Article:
The overall feel is not typical of the neighborhood, at least not the neighborhood of today; but it is definitely the vibe of the tomorrow that is to come to. Hipsters might cast a disparaging eye as they try to ignore what is happening all around them, but for those who come over the East River on the L Train to try out the new and yes, less-expensive fare on offer in Brooklyn, this is the place to be. Change is coming. The old guard of hole-in-the-wall eateries, cafes run with college-alternative-attitude, and renegades like Vera Cruz will soon find itself grossly outnumbered.

Like many of the local eateries, services can be spotty, if not altogether dippy. Most of the servers here take it easy, and the timing from the kitchen can be somewhat off. However, there is no press or stress – just relax and enjoy the meze.


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Williamsburg Description

My Moon is located in the Williamsburg neighborhood of Manhattan. As Manhattan has become increasingly upscale and overwhelmingly expensive, the New York intelligentsia and creative underclassmen have increasing looked to make Brooklyn their home. The neighborhood that has—arguably—taken the brunt of the exodus from Manhattan is the northern area of Williamsburg. Now a haven for starving artists and hipsters, the neighborhood has redefined and rebranded itself into one of the hotspots of Brooklyn, with bars, live music, and restaurants spawning in direct proportion to the increase in the now well-established sense of Williamsburg community.

If the weather's agreeable, you can head to McCarren Park to throw the ol' baseball around or watch the many hipsters in Williamsburg's Kickball League lounge and pose their way to victory. The park's pool is splendid, and there's a brand-new, year-round recreation center. After running around on the grass or watching other people run around, it might be time for a trip to the borough's preferred brewery, the Brooklyn Brewery, where Williamsburg's beer of choice has been make for two decades. The brewery offers staffed tastings on Friday nights, as well as tours of the brewery itself.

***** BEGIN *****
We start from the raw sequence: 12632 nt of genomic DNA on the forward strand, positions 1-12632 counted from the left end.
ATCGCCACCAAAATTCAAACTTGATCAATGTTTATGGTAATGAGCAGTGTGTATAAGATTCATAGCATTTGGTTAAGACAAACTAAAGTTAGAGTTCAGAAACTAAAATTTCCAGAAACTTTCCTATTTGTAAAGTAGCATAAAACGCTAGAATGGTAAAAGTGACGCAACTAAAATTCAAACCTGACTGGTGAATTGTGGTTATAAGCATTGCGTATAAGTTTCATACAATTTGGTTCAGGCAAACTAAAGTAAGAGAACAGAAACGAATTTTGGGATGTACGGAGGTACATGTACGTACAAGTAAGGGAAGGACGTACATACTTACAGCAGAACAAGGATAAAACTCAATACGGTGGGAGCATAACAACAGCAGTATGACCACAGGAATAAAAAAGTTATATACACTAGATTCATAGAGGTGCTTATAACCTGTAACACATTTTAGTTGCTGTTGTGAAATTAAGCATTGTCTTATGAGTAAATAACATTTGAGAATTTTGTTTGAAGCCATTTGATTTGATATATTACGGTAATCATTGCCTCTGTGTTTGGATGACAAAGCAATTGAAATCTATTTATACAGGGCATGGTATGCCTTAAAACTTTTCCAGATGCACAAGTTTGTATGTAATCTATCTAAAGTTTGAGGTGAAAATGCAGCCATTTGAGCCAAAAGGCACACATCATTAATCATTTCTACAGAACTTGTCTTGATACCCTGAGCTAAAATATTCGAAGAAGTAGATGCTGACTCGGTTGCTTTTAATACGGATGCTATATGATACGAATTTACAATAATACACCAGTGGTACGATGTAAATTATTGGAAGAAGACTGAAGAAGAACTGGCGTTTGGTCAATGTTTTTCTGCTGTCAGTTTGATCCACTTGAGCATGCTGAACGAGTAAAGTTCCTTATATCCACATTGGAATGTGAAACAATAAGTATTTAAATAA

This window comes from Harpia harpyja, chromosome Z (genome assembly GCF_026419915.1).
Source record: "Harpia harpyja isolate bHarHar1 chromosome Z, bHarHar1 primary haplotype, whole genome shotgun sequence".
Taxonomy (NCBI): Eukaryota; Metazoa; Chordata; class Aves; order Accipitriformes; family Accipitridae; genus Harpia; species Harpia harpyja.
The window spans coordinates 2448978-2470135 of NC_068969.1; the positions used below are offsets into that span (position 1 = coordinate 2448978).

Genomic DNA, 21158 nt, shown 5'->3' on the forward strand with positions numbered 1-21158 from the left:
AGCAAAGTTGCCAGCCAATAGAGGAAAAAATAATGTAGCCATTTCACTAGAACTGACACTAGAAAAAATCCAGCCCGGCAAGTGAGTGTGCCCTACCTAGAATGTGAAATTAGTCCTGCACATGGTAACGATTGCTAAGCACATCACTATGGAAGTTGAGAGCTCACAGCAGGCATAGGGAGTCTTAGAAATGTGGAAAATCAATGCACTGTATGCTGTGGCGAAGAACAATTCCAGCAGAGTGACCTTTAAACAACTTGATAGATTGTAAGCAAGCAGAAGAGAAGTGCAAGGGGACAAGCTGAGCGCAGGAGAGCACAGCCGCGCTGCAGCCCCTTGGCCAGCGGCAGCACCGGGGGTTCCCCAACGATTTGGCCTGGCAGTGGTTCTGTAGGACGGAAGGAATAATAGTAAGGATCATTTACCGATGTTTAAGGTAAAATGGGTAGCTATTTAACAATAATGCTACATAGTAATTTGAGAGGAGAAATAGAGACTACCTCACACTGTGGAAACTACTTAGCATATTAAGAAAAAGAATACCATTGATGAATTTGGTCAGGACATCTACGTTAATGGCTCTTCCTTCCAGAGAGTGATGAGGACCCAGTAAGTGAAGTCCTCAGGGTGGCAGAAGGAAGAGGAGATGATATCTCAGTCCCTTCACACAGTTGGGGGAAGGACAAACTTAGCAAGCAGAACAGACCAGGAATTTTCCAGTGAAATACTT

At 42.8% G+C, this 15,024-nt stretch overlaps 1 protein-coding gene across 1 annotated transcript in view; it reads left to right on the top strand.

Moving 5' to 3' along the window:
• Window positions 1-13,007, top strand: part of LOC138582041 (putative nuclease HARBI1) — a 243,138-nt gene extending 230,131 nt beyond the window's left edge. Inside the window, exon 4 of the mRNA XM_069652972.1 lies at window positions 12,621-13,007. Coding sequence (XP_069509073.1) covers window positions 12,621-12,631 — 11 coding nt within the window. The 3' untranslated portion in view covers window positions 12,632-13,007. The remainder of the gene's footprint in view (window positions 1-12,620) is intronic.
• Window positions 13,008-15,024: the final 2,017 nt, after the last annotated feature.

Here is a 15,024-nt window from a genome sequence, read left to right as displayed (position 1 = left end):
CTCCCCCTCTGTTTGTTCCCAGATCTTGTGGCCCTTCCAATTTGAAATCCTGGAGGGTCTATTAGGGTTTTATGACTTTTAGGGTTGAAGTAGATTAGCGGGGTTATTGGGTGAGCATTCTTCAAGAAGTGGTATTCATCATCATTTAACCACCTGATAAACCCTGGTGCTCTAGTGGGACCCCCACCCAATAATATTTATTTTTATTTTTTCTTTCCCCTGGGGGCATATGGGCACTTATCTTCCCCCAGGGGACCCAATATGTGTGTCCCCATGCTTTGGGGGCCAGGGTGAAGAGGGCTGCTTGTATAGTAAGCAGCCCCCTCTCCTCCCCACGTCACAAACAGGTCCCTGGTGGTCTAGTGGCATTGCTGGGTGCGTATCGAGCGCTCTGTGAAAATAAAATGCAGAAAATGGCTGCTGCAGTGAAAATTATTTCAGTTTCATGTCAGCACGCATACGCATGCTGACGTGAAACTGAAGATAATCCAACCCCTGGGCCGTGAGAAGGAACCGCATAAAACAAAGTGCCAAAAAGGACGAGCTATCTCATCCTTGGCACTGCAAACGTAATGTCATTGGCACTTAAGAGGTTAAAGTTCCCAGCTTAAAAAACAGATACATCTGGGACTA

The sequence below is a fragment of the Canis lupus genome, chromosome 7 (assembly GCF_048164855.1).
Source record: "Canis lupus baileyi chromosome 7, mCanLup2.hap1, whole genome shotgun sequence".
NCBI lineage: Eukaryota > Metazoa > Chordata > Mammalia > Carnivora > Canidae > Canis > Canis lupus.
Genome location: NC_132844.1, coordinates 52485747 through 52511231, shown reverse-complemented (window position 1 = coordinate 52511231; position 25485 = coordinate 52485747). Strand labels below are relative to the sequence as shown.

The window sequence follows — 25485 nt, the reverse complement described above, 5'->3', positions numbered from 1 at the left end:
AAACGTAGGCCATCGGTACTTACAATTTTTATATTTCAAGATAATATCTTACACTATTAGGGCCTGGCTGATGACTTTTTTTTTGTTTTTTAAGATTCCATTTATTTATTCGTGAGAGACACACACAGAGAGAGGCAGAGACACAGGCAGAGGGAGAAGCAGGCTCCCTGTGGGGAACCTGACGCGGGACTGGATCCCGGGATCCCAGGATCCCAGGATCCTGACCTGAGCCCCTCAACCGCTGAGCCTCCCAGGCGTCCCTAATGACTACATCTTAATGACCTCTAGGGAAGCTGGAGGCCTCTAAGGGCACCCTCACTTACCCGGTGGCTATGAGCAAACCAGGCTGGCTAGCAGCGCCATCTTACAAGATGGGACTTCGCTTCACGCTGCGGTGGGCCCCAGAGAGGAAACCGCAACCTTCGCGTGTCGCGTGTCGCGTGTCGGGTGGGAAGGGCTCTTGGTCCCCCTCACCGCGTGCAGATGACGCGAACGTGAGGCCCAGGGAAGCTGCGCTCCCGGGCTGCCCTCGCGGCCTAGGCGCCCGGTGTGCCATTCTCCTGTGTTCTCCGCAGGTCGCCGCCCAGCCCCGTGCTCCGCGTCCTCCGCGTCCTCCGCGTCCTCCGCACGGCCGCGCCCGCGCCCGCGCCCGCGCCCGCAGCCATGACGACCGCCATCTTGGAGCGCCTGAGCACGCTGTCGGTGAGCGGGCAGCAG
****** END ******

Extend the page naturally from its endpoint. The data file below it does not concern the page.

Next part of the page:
If the weather's disagreeable, you might be in need of some new threads. No sweat in trendy Williamsburg! Seek out Beacon's Closet on 11th Street for some great thrift-store shopping or native chain Brooklyn Industries for new fashions. Fashion-forward Francophiles will burst their pocketbooks over the selections at Jumelle and Noisette. For those chasing a more urban chic, Williamsburg's own Triple Five Soul should do the trick.

Maybe your wallet's heart isn't in apparel and craves music instead. Williamsburg favorites Earwax Records and Academy Annex will satiate the most eclectic of musical tastes with new and used CDs, LPs, and DVDs. Ah, but nothing has a higher fidelity than live music, so check out the Music Hall Of Williamsburg, where national indie acts like Dr. Dog and Les Savy Fav have performed. For a bit of local music and a more neighborhood-appropriate atmosphere, the swank Union Pool offers live music and a bar but no swimming whatsoever.

Now, replenish your dwindling energy with breakfast or lunch at the esteemed egg restaurant, or try more filling fare at the renowned Peter Luger Steakhouse. There's also the one-two punch of sister restaurants Marlow & Sons, a Mediterranean café/restaurant/bar/store, and Diner, both created by the same folks and well-known parts of Williamsburg's hipster pedigree. Then there's Bamonte's for Italian, Falafel Chula for Middle Eastern, and Planet Thailand for Southeast Asian.

Finally, enjoy a local nightcap—which generally means a can of Pabst Blue Ribbon—at one of the classic neighborhood bars. At The Levee, you can supplement your drinks with great bar food and a game of pool, but at Barcade, the gaming is digital and as well-stocked as the beer selection. The Alligator Lounge is another neighborhood favorite and serves free personal pizzas from its wood-burning oven every night until 3:30am. Or if you'd prefer a subdued atmosphere and well-mixed cocktails—included seasonal potables like hot cider (spiked, of course)—then you should give Pete's Candy Store a go.

Info

184 N. 10th Street
Brooklyn, NY 11211
(718) 599-7007
Website

Editorial Rating

Category

Turkish

Price

$$$$$

Ambience

Casual

Payment

All Major

This Week's Hours

DINNER
Sun-Thu 5pm-11pm
Fri-Sat 5pm-12am

BRUNCH
Sat 11am-4am
Sun 11am-2am

BAR HOURS
Sun-Thu until 2am
Fri-Sat until 4am

Nearby Subway

  • to Bedford Avenue

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New Year's Eve 2016 Prix-Fixe Dinner #constantcontact